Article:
Cordelia Bank is an extensive coral reef located on the southwest coast of Roatán Honduras. We had the opportunity to dive this protected area and can safely say this is the healthiest Caribbean staghorn reef we’ve ever seen.
Covering 17km2 there are 4 banks and in 3 of them, the shallowest parts are covered in the critically endangered species Acropora cervicornis. Smith Bank, the most studied of the 3 banks, has an approximate area of 21 hectares (52 acres), and could possibly be the largest patch of A. cervicornis within the Mesoamerican Barrier Reef.
Cordelia is separated from the mainland by a channel of water 150m (500 feet) wide. This relatively small separation from the mainland is one of the most important features contributing to the survival of this rare Caribbean habitat.
One of the biggest killers of coral reefs is sediment runoff, and the offshore location of Cordelia Banks gives it a buffer from land-based runoff. The bank is surrounded by steep walls, and exposure to SE tradewinds results in a steady current of fresh seawater flushing over the reef.
Over the past decade, coral coverage in Roatán has declined significantly due to coral bleaching events in 1998 and 2002. Other factors such as runoff from coastal development, disease outbreaks, overfishing, and damage sustained during storms and hurricanes further exasperated the decline.
Yet, Cordelia Banks has maintained extensive coral cover, a sight which is becoming all too rare in the Caribbean.
The majority of Cordelia Banks, including the dive sites with the highest density of coral, are closed to dive tourism. A special permit is required to visit these areas and restricted access helps reduce stress on this fragile habitat.
I was invited to dive in Cordelia by Angela Randazzo a Ph.D. student studying diversity and resilience in Cordelia. For three days we went diving in Cordelia to record coverage data using Atlantic and Gulf Rapid Reef Assessment (AGRRA) survey methods.
For each dive, I completed three 100m benthic transect surveys. To do this I placed a rope line that has plastic ties set every meter along the rope. For each point, we record what is directly below.
The points can be a species of coral, a species of algae, a type of invertebrate, rocks, or sand. At the end, you have 100 data point per survey. We did this three times per dive for three dives a day! We were so busy working I only took my camera on the last day to photograph this jewel of a reef.
AGRRA surveys have been carried out every two years in Cordelia since 2006. The findings have shown that Cordelia Banks boasts a staggering 70% live coral cover. This is the largest coral cover ever recorded in over 800 sites across Mesoamerica.
The extensive fields of Acropora cervicornis staghorn coral in Cordelia is an important source of coral spawn for neighboring reef. Caribbean staghorn corals are listed as critically endangered which makes protecting this reef of the utmost importance.
Coral spawn from Cordelia can help to repopulate reefs of the Caribbean where staghorn has already disappeared. While diving in Cordelia we noticed that not all staghorn looked alike, and wonder how many unique genotypes are on this reef.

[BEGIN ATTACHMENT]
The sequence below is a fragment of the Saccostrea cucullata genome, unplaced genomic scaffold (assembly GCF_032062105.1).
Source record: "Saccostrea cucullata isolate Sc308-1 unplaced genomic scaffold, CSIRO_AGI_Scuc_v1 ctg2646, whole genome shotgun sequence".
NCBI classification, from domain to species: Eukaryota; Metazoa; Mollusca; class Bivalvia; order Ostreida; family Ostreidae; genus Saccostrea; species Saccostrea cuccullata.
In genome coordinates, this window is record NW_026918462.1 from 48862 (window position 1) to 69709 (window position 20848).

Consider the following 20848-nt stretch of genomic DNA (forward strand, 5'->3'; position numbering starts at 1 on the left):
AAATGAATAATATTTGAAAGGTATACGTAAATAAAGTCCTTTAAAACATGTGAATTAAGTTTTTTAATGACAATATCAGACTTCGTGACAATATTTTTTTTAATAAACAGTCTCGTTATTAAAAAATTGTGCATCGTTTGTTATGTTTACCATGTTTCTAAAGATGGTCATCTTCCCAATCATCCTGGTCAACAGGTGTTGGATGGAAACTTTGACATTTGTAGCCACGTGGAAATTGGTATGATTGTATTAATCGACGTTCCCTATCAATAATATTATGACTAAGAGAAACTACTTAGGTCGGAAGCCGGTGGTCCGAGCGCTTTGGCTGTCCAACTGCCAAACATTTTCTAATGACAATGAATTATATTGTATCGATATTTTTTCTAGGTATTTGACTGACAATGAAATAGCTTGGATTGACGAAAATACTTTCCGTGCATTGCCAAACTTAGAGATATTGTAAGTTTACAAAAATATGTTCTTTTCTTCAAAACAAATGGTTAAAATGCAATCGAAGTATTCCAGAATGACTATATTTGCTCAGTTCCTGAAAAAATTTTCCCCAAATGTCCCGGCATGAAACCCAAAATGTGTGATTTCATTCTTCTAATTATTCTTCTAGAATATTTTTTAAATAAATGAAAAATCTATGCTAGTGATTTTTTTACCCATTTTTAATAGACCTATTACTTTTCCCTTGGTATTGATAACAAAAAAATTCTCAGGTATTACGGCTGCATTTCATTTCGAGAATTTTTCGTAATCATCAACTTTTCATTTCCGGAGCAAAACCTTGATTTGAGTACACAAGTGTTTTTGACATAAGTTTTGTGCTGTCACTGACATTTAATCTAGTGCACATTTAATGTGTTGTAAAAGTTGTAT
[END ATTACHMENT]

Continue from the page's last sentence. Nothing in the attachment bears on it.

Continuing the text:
There are a variety of coral habitat types in Cordelia. The shallowest and most impressive are the Acropora cervicornis staghorn reefs, between 1-5m deep (3-16 feet). Mixed in with the Acropora are mounds of yellow Porites furcata.
The second habitat is parallel ridges dominated by thin platting lettuce coral Undaria tenuifolia. These habitats start between 2m down to 10m. You will also find the Undaria mixed in with the A. cervicornis coral at shallower depths.
The third habitat is a mixed reef. These are below 5m and extend to the edge of Cordelia banks reef wall around 20m deep. Here you find a mixture of gorgonian soft corals, sponges, and nearly every species of Caribbean stony coral. So far there are 43 species of corals found in Cordelia from the 62 species in the Caribbean!
Near the edges of the cervicornis reef, there are pockets of branching elkhorn corals mixed in with the staghorn corals. This habitat is found in the shallower parts of the reef and we photographed this area while snorkeling.
Why Acropora Corals Are Important
In the images of Acropora coral from Cordelia Banks you can see a fortress of staghorn corals with very few fish swimming in the water. This is because the reef is much larger than meets the eye. The top 30 cm (12 inches) or so of the reef is living coral tissue, but below is a labyrinth of old branches several meters thick.
Colonies can grow quite large with branches up to two meters (6 feet) in length with a diameter up to 8cm (3 inches). Healthy stands of Acropora can contain hundreds of colonies which grow into fields which create critical habitat for juvenile fish.
Protected areas like Cordelia Banks gives us hope for the future of Caribbean reefs. They are time capsules which remind us why we need to continue to protect and restore reefs not only in the Caribbean but around the globe.